Fallout of Capital Rationing
Capital rationing limit is the amount to be spent on capital expenditure decisions. The firm may be such a limit primarily for two reasons : (i) there may be a paucity of funds and (ii) corporate managers/owners may be conservative and may be like to invest more than a specified/stated sum in capital projects at one point or time, they may like to accept projects with a greater margin of safety, measured by NPV.
Whatever might be the reasons for capital rationing, it usually results in an investment policy that is less than optimal. The reason is that capital rationing does not allow the business firm to accept all profitable investment projects which could add to net present value and, thus, add to the wealth or shareholders. In other words, capital rationing inflicts opportunity cost to the extent or NPV foregone on account of non-acceptance of otherwise acceptable (profitable) investment projects.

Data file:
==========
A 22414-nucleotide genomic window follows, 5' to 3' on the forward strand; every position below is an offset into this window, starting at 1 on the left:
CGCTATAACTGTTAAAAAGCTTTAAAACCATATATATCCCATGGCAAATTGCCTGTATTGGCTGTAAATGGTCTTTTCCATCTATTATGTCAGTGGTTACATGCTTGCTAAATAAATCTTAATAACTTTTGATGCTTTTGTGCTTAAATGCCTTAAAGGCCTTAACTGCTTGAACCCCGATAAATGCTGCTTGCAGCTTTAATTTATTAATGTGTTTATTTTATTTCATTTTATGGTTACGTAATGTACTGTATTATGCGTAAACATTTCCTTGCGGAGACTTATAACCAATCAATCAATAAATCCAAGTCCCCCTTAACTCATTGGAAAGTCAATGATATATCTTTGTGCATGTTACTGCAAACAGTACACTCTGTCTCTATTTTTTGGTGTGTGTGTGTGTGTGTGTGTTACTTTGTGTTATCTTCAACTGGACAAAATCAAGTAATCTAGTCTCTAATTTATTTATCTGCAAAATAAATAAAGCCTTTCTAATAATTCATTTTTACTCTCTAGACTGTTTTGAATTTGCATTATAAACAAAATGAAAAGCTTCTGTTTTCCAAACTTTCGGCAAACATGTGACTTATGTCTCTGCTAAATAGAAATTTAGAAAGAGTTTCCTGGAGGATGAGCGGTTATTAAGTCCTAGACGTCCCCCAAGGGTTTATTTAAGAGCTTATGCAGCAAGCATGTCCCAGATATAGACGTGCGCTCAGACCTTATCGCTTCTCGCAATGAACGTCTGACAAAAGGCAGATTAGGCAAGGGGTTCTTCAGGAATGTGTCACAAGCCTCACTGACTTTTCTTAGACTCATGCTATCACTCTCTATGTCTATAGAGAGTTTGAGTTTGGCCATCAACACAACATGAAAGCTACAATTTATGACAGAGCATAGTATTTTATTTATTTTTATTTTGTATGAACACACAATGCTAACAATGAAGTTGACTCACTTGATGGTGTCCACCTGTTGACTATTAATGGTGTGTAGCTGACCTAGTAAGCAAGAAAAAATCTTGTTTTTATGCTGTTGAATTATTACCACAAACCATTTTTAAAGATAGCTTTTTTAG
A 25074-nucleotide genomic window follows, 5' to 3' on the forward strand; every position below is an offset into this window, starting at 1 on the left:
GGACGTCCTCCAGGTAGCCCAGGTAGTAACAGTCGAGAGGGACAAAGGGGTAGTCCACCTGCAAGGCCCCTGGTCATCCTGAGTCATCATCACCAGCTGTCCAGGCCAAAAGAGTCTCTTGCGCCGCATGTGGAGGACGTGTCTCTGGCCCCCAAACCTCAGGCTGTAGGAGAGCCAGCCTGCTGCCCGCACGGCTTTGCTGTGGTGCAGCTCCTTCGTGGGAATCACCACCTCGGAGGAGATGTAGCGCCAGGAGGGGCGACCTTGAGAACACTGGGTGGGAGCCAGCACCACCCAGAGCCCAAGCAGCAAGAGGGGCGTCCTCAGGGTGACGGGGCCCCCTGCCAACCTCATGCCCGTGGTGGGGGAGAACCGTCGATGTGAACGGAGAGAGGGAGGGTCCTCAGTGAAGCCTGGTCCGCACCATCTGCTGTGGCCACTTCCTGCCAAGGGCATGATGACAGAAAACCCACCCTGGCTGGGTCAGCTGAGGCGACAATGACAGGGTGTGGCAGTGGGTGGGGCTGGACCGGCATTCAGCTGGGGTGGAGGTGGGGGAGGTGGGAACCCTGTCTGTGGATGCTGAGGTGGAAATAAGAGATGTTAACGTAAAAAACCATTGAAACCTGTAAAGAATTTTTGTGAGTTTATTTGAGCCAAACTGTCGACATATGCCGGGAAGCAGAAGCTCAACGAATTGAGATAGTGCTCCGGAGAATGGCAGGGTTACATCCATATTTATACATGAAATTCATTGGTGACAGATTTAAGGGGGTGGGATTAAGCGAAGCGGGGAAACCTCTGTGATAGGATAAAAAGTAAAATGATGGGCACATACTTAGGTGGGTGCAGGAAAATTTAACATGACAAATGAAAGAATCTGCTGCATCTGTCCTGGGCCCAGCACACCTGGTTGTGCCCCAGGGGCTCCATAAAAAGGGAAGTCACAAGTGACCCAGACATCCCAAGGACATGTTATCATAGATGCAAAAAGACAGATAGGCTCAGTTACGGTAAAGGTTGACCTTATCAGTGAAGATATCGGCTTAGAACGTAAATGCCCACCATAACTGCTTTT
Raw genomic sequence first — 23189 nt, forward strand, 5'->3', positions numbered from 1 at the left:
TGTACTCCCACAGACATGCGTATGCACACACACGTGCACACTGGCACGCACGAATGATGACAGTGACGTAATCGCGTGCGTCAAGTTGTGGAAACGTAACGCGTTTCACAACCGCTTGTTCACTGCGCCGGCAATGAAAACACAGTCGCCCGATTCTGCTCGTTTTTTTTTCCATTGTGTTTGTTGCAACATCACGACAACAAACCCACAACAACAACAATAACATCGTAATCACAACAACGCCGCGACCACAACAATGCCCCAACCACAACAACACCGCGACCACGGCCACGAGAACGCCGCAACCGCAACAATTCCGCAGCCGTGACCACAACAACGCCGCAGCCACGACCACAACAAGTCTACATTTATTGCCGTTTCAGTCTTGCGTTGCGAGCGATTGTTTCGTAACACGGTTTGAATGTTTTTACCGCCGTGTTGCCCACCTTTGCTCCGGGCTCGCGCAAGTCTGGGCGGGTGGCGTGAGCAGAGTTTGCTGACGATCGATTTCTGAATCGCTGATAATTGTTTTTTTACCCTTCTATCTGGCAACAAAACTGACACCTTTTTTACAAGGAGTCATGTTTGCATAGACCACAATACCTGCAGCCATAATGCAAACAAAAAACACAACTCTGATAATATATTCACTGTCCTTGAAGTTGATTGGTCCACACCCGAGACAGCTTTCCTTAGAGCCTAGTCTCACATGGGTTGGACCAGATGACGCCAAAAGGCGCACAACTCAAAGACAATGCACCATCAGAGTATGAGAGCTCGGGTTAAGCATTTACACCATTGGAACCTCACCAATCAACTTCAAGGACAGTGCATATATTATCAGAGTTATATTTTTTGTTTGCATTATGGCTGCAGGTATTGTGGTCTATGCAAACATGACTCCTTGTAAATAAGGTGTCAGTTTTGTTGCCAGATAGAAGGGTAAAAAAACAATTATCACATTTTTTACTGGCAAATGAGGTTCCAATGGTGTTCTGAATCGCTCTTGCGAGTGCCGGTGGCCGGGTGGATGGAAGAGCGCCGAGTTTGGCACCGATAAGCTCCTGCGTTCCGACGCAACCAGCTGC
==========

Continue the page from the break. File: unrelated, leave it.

Another notable consequence is that capital rationing may lead to the acceptance of several small investment projects (promising higher return per rupee of investment) rather than a few large investment projects. Acceptance of such a package of investment projects is likely to have a bearing on the risk complexion of the business firm (perhaps it may decrease).
Finally, selection criterion of investment projects under capital rationing (based on one-period analysis) does not reckon intermediate cash inflows expected to be provided by an investment project. However, some investment projects may yield relatively higher CFAT in the initial/early years compared to other projects. Obviously, availability of such funds in the early years tends to reduce capital budgeting constraints of the early future as they can be used to finance profitable investment projects. For this reason, the management should consider more than one period in the allocation of limited capital for investment projects.